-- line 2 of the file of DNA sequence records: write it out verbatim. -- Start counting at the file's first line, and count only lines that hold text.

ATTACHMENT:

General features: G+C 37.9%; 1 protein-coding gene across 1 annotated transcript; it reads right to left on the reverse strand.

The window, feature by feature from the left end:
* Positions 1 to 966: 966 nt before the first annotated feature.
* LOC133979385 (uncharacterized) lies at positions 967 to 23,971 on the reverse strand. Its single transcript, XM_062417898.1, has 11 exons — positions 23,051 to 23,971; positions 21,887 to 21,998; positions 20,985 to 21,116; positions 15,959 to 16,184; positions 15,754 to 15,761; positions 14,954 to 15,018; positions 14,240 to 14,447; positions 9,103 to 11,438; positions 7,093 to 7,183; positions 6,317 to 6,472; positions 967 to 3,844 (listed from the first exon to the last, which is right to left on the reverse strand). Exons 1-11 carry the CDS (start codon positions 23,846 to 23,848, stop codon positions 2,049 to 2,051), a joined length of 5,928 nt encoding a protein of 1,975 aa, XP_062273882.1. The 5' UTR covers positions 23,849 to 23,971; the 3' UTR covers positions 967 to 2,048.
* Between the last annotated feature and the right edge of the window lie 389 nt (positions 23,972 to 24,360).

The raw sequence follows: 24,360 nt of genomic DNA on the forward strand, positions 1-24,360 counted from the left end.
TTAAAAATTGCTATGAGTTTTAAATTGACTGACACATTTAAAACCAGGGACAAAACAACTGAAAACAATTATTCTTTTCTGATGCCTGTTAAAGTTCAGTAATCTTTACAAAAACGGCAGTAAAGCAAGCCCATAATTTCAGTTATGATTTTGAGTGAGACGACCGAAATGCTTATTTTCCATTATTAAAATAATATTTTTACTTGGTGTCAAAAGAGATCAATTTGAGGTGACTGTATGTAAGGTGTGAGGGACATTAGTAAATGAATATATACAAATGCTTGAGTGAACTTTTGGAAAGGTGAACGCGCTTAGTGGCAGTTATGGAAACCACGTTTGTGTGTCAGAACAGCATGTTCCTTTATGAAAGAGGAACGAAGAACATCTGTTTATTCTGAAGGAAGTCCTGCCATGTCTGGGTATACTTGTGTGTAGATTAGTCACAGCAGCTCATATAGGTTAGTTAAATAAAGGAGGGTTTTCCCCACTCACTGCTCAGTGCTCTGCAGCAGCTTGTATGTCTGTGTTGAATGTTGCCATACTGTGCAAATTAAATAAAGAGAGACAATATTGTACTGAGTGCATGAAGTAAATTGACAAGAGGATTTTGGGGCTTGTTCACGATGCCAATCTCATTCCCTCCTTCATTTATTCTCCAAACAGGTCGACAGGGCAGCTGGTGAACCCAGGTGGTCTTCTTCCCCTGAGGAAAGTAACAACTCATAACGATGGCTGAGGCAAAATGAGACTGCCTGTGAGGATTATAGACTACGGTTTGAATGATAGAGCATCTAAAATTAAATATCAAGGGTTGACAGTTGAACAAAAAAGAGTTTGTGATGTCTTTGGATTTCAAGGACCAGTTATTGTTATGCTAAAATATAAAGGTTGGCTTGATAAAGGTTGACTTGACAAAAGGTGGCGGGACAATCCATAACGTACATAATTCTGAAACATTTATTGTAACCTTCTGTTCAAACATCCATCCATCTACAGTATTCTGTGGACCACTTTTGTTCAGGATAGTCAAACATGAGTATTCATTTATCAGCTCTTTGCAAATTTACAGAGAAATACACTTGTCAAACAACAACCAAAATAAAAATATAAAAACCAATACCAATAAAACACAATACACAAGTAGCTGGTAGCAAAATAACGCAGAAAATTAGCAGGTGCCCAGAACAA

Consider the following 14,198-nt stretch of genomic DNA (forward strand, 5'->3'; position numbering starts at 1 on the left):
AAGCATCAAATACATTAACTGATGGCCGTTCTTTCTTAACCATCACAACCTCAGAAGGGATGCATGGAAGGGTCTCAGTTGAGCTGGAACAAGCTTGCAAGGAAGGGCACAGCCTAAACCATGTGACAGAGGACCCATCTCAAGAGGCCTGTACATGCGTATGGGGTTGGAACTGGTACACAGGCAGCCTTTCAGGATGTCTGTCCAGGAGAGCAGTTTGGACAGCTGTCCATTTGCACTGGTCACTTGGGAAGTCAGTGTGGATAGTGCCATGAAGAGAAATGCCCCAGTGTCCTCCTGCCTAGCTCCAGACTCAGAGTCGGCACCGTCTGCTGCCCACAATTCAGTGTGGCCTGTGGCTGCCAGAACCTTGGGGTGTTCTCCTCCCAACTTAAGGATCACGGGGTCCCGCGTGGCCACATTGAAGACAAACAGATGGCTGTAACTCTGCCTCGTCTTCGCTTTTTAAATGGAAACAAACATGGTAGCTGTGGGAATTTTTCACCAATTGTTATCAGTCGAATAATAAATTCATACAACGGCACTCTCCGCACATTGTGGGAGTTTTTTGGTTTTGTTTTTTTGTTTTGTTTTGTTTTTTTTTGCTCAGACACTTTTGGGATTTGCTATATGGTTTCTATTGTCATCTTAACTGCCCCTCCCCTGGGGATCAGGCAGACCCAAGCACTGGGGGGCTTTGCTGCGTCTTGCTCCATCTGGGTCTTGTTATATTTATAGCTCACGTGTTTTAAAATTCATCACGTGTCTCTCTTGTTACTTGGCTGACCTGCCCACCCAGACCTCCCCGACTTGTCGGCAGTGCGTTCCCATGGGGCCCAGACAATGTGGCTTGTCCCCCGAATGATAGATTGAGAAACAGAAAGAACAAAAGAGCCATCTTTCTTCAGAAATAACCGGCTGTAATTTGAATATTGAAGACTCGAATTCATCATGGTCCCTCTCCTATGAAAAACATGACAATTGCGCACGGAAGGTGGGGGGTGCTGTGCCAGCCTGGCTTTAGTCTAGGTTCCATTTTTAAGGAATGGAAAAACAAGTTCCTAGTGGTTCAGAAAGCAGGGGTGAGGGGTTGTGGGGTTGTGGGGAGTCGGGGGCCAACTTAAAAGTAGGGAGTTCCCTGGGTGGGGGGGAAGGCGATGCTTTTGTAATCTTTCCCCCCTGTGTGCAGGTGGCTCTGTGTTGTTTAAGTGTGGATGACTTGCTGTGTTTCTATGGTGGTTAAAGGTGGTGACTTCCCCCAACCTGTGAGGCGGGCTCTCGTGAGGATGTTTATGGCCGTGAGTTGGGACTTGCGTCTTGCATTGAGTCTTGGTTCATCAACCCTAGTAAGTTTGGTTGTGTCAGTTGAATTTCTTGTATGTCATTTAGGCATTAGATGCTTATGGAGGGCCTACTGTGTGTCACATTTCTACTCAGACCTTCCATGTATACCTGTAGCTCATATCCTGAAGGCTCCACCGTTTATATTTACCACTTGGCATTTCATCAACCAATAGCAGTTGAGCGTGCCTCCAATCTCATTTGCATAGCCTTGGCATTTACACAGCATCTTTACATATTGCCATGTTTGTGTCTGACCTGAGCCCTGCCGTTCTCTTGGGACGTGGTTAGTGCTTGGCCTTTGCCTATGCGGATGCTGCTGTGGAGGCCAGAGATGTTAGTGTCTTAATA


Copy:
The window, feature by feature from the left end: